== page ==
Hooke College is committed to microscopy and microanalysis education, especially helping teachers who are on the front lines of educating tomorrow’s scientists and engineers.
Westmont, IL (PRWEB) June 13, 2013
The Hooke College of Applied Sciences (HCAS) is participating in Aurora University’s Workshop Institute Program 5 (WIP5) on June 13-14.
The two-year STEM (Science, Technology, Engineering and Mathematics) Workshop, “Developing Models and Carrying Out Investigations in STEM,” is funded by the State of Illinois Math and Science Partnership Grant and is aimed at middle and high school science teachers. Participants will learn how to implement science and engineering practices of the Next Generation Science Standards (NGSS) into science classrooms, while earning credit hours towards a Master's degree at Aurora University.
During the workshop, 19 teachers from several area school districts will visit four partner sites for hands-on sessions: microscopy at HCAS, epidemiology at the Robert Crown Center, climate change at the DuPage Children’s Museum, and alternative energies at Waste Management, Inc.
The goal of the HCAS site visit is to instill confidence and inspire teachers to integrate the use of microscopes more readily into their curriculum throughout the school year. During the visit, science teachers will develop microscopy skills and learn new microscopy methods and experiments that can be applied to a wide variety of science lessons. Each participant will receive a Motic® compound microscope with a built-in digital camera and archiving software. They will also get a book of microscope-related experiments written by John Gustav Delly, Scientific Advisor at HCAS.
HCAS instructors, as well as Phil Sumida and Tom Schaefer, high school teachers who use the microscope extensively in their own classrooms, will lead the microscopy program. Since 2008, HCAS has instructed teachers across the US on how to use microscopes in the classroom to engage their science students.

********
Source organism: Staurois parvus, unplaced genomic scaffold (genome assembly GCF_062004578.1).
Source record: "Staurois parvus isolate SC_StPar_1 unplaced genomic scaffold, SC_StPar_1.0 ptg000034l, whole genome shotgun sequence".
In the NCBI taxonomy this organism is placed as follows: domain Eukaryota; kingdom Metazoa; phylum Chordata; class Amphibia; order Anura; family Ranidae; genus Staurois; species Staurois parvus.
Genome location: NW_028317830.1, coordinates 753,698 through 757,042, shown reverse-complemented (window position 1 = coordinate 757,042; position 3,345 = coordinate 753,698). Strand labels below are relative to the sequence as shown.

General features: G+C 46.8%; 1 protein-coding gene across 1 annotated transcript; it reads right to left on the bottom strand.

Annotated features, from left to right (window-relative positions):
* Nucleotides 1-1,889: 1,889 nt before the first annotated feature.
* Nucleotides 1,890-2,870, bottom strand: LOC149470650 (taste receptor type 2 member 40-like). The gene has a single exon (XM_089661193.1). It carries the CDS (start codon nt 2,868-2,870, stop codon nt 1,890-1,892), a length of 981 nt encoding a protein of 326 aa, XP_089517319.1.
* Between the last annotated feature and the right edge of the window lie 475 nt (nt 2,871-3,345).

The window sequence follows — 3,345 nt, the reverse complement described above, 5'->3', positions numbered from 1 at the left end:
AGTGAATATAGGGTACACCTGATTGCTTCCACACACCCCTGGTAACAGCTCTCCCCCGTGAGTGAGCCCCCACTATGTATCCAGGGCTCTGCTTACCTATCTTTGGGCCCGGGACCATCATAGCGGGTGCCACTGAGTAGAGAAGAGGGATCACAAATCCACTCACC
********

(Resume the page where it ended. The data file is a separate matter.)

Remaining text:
“Hooke College is committed to microscopy and microanalysis education, especially helping teachers who are on the front lines of educating tomorrow’s scientists and engineers,” said Charles Zona, vice president and dean of HCAS. “We hope this program will equip teachers with the know-how and confidence to implement the microscope as a tool of scientific investigation into their classrooms.”
Participants in this professional development program will continue their education with university faculty, follow-up days during the academic school year and a second three-week immersion class in summer 2014.
About Aurora University
Aurora University is an inclusive community dedicated to the transformative power of learning, annually educating more than 4,800 degree-seeking students at the bachelor's, master's and doctoral levels. In addition to its main campus in Aurora, Ill., AU offers programs online, at its George Williams College campus in Williams Bay, Wis., and the Woodstock Center in downtown Woodstock, Ill. Learn more at aurora.edu.
About Hooke College of Applied Sciences
Hooke College of Applied Sciences provides microscopy education and training to government and industry scientists and technicians worldwide, offering a wide variety of specialized short-courses in materials analysis. Topics covered include light and electron microscopy, sample preparation and microspectroscopy. The 40,000 square foot learning center at Hooke College of Applied Sciences contains classrooms and laboratories with state-of-the-art analytical instrumentation.